118km Lohr am Main to Frankfurt

Posted July 27th, 2007

Frankfurt viewCyclists on the riverAfter much indecision on which route to take this morning, we decided the shortest way into Frankfurt was going to be up into the woods, cutting off one loop of the curvy Main river. But after so many days of riding along river paths, any venture inland was going to entail a climb or two and our legs weren’t used to all the work! The landscaped changed drastically, from low-lying farm land to logging forest and the trail stopped being an easily cyclable paved road and instead switched to a gravel trail. Normally this would be a nightmare, with loose stones and potholes to swerve around, but Germany seems to take care of all its cycle paths well so we didn’t have any trouble. Just our tired calf muscles were complaining as we climbed the Spessart hills. Around midday we reached a peak and then cruised downhill from there back towards the Main river, joining the hordes of other cyclists on the riverside path. There were plenty of locals out, making their way into and out of Frankfurt, but equally lots of touring cyclists. During our whole detour off the river path we only saw one other touring bike, a tandem. It’s too bad more people don’t try going off the path for a little while since the scenery makes for a nice change from the river and you can have the whole trail nearly to yourself. We really took our time in the afternoon, stopping to pick fresh blackberries from bushes alongside the trail and then for a long while on a bench to eat supper and watch the traffic passing. Finally in the evening we finished up the last few kilometers into Frankfurt, where we met our friend Peter, saw his flat and then went out for supper and a few drinks in a bustling district just outside Frankfurt’s core.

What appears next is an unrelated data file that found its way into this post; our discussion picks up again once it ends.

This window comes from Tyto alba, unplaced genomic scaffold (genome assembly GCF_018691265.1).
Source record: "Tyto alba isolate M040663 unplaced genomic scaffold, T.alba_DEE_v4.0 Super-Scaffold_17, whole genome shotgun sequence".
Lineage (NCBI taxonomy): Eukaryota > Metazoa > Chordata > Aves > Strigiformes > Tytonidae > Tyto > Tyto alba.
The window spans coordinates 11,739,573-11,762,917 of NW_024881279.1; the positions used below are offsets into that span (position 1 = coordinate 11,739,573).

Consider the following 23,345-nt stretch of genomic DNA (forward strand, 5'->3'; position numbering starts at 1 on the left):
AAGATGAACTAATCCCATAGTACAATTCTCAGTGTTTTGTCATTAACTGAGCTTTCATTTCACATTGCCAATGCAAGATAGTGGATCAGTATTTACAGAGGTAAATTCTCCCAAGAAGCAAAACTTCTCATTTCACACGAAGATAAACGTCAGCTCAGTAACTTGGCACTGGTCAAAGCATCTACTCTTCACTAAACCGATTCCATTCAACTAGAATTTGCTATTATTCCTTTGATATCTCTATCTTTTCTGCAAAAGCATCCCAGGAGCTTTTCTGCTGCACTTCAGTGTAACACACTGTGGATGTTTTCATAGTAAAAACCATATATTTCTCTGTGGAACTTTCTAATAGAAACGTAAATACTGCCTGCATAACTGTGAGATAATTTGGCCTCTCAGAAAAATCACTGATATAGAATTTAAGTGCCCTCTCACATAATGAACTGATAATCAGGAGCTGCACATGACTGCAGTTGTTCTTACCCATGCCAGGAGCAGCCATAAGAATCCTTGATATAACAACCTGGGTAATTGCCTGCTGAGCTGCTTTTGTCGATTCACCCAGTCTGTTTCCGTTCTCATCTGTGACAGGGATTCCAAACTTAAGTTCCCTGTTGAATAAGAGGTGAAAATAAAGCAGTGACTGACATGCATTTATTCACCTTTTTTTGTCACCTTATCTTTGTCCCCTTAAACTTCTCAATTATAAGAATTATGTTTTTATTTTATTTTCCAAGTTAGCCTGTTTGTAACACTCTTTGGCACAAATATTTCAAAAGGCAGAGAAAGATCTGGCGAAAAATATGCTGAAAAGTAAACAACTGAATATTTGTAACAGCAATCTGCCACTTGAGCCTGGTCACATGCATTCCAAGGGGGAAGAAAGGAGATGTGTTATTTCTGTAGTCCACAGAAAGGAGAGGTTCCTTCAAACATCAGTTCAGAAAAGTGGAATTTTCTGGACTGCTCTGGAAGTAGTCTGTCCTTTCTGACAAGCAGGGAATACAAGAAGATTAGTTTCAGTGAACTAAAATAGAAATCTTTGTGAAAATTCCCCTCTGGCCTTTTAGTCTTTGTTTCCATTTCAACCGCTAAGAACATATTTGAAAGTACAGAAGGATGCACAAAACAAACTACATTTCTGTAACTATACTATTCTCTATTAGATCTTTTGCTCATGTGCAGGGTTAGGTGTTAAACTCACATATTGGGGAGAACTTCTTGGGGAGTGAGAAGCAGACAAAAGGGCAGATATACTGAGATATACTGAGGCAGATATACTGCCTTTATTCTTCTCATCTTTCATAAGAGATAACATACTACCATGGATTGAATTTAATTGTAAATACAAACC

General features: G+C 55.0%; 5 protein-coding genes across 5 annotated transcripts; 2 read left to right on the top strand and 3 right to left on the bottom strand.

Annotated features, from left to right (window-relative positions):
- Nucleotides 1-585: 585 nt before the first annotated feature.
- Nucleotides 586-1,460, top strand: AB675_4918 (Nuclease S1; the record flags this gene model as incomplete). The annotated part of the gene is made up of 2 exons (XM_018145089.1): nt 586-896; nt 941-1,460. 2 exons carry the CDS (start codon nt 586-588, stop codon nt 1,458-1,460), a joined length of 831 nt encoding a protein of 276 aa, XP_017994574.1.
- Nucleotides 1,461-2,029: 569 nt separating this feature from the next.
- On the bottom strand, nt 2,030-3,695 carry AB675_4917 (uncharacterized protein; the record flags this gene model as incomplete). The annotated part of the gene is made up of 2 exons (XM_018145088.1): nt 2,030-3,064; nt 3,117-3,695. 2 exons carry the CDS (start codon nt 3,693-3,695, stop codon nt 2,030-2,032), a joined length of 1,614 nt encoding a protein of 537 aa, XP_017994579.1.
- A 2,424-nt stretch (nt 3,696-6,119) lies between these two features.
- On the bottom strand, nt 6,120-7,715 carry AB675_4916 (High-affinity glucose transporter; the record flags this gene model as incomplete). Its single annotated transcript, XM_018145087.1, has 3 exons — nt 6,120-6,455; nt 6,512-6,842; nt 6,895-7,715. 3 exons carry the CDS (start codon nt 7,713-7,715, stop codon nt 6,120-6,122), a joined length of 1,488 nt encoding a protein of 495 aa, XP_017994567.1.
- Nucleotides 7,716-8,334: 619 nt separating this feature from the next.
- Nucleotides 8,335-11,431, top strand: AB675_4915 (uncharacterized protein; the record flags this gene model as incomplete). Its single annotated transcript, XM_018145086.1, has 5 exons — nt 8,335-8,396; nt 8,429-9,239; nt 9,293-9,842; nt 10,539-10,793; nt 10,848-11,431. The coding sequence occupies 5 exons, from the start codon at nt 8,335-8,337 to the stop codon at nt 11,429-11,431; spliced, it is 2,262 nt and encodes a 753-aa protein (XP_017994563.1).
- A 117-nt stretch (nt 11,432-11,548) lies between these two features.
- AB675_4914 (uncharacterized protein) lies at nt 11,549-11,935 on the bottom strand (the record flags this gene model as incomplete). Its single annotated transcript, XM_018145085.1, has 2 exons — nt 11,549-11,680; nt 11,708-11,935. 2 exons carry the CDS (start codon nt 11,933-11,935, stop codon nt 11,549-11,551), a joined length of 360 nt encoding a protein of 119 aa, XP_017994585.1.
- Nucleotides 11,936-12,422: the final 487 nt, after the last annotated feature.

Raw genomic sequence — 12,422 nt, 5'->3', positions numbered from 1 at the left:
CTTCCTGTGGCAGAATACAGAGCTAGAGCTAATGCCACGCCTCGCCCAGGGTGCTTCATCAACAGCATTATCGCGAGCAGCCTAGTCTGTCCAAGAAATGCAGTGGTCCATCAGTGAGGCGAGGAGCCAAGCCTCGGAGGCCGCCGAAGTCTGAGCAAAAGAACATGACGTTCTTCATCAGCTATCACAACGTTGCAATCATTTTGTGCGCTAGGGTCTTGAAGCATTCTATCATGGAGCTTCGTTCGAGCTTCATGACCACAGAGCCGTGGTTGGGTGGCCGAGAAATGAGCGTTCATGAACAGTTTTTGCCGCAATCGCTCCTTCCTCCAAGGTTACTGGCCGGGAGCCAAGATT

68km Würzburg to Lohr am Main

Posted July 26th, 2007

Wurzburg bridge in b&w“Stop! Doping control!”